Entsminger says he has added a good 5 mph to his fastball over the past three seasons and has hit 92 mph on the radar gun.
“I got in the gym more and did more baseball-specific things,” Entsminger said of his improved velocity. “And, it’s gaining weight. I’ve gained like 25 to 30 pounds from like sophomore year to this year. … It’s fixing up my arm path and just little things like using my lower half more.”
He also added that slider to his previous arsenal of fastball, curve and change-up.
“It was new this year and that was a really good pitch for me with two strikes, striking batters out,” Entsminger said.
Still, Entsminger is his own toughest critic on the mound and felt that he could have performed at a higher level.
“I definitely feel like I could have pitched better,” he said. “You never can truly be satisfied with the way you perform. I pitched alright I guess you could say, but there was room for improvement.”
Having signed a Division I scholarship, Entsminger had a target on his back every time he toed the rubber.
“There’s definitely pressure because usually when you play teams they are going to know,” he said. “You just really can’t let that get to you. You have to go out there with the mindset that you’re going to go out there and dominate them. But there’s definitely added pressure because the other team knows because they are out for your head. They want to be the team that takes you out.”
“Being that he committed so early, it is somewhat of a double-edged sword,” Martin said. “It takes a little pressure off him and having to go out there and perform night after night to try to impress a school. It relaxed him a little bit in terms of his approach — pitching-wise and offensively.
“But by the same token, he was facing the top teams in our district. Jared Tinsman and Michael Usa at various times pitched in some big games against quality opponents, but more often than not if it was a game that was extremely important Hunter was on the bump.”
While he had a 77-pitch shutout of Fauquier (8-0) that was a masterpiece during the season, Entsminger points to a contest against rival Millbrook as his highlight.
Having given up four runs early, Entsminger battled back to blank the Pioneers from there. He got a huge strikeout with two runners to end the top of the sixth and weather halted the game with the teams tied at 4-4.
A week later and having a fresh pitch count, Entsminger and the Warriors got the win that clinched the district title. After scoring a run on a bases-loaded sacrifice fly, Sherando closed it out with Entsminger getting a 6-4-3 double-play grounder to end it.
“We came out a whole week later and we executed at a high level,” Entsminger said. “We got out there and won in like 15 minutes. That just shows the type of team that we were.”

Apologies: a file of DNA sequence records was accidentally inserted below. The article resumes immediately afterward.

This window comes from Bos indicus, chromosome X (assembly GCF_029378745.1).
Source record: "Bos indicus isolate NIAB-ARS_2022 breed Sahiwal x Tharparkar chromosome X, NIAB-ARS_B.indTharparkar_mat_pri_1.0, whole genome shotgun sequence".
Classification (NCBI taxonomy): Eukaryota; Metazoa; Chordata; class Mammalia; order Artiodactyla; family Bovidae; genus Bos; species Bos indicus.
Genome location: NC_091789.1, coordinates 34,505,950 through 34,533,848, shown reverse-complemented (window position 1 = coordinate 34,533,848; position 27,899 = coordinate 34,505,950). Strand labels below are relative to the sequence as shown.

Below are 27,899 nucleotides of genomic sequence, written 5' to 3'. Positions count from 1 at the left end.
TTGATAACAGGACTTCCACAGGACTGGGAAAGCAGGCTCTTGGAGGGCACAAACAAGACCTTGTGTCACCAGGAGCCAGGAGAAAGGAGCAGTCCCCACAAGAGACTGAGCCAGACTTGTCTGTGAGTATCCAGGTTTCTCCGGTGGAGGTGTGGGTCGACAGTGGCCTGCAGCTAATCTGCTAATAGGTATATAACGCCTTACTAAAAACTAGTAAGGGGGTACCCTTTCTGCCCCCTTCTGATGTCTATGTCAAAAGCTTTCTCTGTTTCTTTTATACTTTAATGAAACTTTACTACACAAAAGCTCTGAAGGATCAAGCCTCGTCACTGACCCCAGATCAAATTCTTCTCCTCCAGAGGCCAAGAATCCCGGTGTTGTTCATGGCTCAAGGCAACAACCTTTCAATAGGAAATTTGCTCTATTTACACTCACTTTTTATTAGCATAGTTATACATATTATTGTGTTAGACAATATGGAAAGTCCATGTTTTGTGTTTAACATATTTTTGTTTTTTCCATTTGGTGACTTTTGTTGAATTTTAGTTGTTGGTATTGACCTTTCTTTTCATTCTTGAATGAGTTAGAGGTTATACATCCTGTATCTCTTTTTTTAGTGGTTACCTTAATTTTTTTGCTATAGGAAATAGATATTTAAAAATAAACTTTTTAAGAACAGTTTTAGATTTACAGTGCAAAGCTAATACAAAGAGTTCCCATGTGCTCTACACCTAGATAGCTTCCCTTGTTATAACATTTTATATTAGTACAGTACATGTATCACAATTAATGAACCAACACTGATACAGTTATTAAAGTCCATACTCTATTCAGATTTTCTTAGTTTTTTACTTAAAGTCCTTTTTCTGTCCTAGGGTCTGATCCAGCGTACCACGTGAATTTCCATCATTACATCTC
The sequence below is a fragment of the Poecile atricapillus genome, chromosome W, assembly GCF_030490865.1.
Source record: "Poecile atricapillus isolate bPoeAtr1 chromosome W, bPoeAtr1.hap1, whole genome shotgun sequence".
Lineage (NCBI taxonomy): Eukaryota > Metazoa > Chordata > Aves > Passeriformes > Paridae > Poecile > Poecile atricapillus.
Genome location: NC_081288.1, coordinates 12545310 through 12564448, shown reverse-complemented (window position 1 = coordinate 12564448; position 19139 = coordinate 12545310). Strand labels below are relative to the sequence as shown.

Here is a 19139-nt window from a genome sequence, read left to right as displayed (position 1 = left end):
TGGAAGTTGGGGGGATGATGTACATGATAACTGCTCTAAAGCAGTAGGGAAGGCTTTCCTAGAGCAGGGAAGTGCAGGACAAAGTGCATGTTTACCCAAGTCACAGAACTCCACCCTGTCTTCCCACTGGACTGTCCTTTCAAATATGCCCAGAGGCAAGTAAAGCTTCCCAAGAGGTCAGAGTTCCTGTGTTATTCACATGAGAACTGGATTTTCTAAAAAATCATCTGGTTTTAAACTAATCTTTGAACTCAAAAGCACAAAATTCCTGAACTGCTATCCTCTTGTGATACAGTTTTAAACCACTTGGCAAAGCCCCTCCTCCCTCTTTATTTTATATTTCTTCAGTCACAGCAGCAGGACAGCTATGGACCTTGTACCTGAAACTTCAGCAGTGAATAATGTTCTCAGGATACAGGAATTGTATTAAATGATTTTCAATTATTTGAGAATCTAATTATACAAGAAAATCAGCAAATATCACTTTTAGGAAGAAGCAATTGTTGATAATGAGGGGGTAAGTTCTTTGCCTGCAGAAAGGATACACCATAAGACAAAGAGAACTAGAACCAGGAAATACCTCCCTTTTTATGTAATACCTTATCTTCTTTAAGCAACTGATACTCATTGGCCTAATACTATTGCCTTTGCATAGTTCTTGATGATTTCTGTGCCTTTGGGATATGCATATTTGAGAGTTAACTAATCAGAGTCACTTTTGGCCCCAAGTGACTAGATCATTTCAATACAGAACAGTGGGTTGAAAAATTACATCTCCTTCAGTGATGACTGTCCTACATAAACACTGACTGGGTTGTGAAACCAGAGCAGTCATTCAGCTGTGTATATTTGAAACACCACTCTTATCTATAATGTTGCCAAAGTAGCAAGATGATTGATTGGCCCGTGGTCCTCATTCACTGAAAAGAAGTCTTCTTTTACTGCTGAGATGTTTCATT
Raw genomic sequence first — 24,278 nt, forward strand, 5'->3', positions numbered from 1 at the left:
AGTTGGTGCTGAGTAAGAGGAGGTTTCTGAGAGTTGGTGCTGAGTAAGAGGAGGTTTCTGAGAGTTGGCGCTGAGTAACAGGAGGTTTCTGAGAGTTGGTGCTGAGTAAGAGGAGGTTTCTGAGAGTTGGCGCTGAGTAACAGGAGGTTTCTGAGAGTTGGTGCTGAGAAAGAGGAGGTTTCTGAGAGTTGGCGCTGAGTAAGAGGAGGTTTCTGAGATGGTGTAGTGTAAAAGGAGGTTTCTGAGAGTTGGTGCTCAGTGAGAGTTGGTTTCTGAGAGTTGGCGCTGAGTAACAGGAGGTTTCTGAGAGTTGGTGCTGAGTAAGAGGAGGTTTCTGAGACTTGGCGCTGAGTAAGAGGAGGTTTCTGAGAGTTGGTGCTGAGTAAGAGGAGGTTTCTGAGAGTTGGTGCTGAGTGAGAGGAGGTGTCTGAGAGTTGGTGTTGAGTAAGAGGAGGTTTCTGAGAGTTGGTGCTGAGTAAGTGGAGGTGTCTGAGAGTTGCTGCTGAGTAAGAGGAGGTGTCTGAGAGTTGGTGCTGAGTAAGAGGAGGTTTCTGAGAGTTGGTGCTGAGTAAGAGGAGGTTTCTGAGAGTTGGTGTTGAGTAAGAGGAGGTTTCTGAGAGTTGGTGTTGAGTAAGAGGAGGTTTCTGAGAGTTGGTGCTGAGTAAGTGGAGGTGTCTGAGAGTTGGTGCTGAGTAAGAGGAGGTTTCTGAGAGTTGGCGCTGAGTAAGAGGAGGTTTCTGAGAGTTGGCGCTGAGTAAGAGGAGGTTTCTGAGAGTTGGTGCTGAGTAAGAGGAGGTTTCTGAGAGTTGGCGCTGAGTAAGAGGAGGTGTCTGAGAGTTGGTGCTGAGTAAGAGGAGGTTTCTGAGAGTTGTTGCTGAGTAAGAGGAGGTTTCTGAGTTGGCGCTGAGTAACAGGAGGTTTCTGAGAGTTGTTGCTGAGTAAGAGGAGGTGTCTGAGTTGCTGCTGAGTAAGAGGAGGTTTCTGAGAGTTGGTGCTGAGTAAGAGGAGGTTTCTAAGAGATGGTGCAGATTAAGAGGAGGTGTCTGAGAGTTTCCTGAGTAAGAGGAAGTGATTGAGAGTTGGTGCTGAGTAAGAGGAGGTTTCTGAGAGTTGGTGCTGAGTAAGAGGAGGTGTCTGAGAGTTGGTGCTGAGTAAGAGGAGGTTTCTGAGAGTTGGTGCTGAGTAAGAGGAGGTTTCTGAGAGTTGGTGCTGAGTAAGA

That win was among the 17 straight that the Warriors amassed after opening the season 1-1.
“I’m going to be honest, I didn’t even realize it,” Entsminger said of the win streak. “When you’re doing it, you don’t really notice the little things like that. It’s nice to win ballgames. We just forgot about it. We were just playing ball.”
The Warriors’ season ended at 19-4 with a 5-3 loss to Riverside in the Region 4C semifinals. Thanks to some wildness from Entsminger, a huge error and a couple of bloop hits, the Rams grabbed a 4-0 lead after one inning and 5-0 lead after two innings.
Entsminger rebounded and pitched well and showed his teammates a lot about leadership from there.
“He was probably disappointed in his first inning, but he never let it show,” Martin said. “Not only that, he took on a big leadership role in exhorting our players to keep grinding and that we were going to find a way to win the game and that we all needed to stay together.
“We darn near came back and pulled the game out. He wasn’t sulking or down on himself or pouting because he had a rough inning. Some players don’t have that tough psychological makeup to get over the hump when things aren’t going well.”
The loss hurt but didn’t diminish what the Warriors accomplished.
“I think we played really well,” Entsminger said. “It didn’t end the way we wanted it to, but overall we had a pretty good season. We won 19 games and it’s not just a fluke.”
While he’ll miss the big moments, Entsminger says the enduring memories will be of his teammates.
“I’ll miss playing with my brothers like Payne and all of them,” Entsminger said. “I’ve played with them. I’ve went to high school with them. It’s just you’re never going to get to play with them again. Like Jack [Duvall] and Mike [Usa], I’ve played with them since I was eight years old. It’s over, 10 years and it’s over now. It’s like a culture shock that I’m never going to get to play with them again.”
Entsminger didn’t get too much time to reminisce. The day after graduation, he reported to JMU for summer school as he prepares for another baseball journey.
“It went by too fast, but the next four years could be the best years of my life,” Entsminger said.